A Profit-Taking Candidate
Tuesday, February 13, 2007
Recent remarks by Hilary Clinton suggest an energy policy that would score political points, but harm the economy.
In response to reports that oil companies had posted a profit of over $39 billion, Democratic Presidential candidate and Senator Hillary Clinton said that she would want to take those profits and have them invested in the creation of alternative energy sources that will help make
That’s right. Senator Clinton wants to confiscate oil company profits—there really is no other way to read her comments. She could merely have said that she thought it was best for the
The problems with this suggestion are myriad. First, oil company profits are hardly all that impressive over the long haul. As Larry Kudlow points out, the actual profit enjoyed by oil companies only amount to a little over ten cents on the dollar. But don’t tell that to Senator Clinton, who is either convinced that oil companies rake in obscene profits or wants the American public to buy into that misconception—which would, after all, make it easier to sell the idea of taking oil company profits for alternative energy purposes and for the pursuit of energy independence.
Oil shareholders have made a high-risk investment because of the potential for high rewards—which is what the oil firms themselves do when they spend billions to develop new fields in inhospitable political climates.
If this is not enough to throw cold water on Senator Clinton’s proposal, consider that the goal of “energy independence” itself is chimerical at best. In today’s global economy, the linkage among global oil markets is functionally impossible to avoid and while domestic oil consumption might be curbed, no serious policymaker can genuinely think that it is possible to insulate prices at the pump here in the United States from the global oil market. Indeed, trying to eliminate oil imports from the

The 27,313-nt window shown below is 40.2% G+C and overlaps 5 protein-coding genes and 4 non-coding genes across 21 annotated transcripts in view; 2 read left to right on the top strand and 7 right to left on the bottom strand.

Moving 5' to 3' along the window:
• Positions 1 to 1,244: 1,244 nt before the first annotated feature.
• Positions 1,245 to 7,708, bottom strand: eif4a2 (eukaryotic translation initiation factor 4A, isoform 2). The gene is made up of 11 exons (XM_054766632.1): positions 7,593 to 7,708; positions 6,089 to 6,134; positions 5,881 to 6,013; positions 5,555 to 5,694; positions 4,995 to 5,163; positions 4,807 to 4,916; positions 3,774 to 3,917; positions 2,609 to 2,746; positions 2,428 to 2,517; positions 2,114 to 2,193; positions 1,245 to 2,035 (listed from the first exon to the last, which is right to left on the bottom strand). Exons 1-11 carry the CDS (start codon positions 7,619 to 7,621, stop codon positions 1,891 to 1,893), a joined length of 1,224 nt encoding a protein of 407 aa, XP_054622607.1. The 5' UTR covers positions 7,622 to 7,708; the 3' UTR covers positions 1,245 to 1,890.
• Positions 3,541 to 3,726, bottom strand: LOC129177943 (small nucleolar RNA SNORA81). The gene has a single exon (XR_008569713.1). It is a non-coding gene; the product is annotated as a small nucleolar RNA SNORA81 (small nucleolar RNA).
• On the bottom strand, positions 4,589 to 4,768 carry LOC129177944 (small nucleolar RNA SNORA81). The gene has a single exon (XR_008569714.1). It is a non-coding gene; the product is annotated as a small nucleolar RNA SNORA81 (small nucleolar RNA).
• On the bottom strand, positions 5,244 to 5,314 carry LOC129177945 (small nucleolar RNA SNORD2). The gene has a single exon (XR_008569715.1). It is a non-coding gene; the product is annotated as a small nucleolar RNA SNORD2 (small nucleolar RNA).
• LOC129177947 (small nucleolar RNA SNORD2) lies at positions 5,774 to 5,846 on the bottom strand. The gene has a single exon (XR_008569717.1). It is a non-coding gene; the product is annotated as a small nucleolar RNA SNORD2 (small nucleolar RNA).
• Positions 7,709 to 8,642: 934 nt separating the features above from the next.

Senator Clinton’s argument for the confiscation of oil company profits also implies a view of what profit means to a corporation. If one listens only to people like Senator Clinton, one would think that corporate profits are enjoyed by a select few who are at the top of the company heap. Not so. Corporate profits are to the benefit of shareholders far and wide, many of whom have never seen the inside of a corporate boardroom and who are of relatively limited means. Shareholders have invested their hard-earned dollars into oil companies—among other business entities—and expect to see a return on those investments. Oil shareholders have made a high-risk investment because of the potential for high rewards—which is what the oil firms themselves do when they spend billions to develop new fields in inhospitable political climates.
Senator Clinton's proposal to confiscate oil company profits to create alternative energy sources and foster "energy independence" would do nothing of the kind. It would amount to excessive government intervention in energy markets and would deprive oil companies of the incentive to supply more oil and to engage in research and development concerning the creation of cleaner fuel technology. Additionally, Senator Clinton's plan will deprive oil company shareholders of the profits they have earned as a consequence of investing in oil companies. As the Presidential campaign progresses, Senator Clinton should be challenged to explain how her plan takes into account the realities of the energy market and the rights of shareholders. And the voters should pay close attention to her answers on the issue.
Pejman Yousefzadeh is an attorney living in Illinois. He blogs at , and .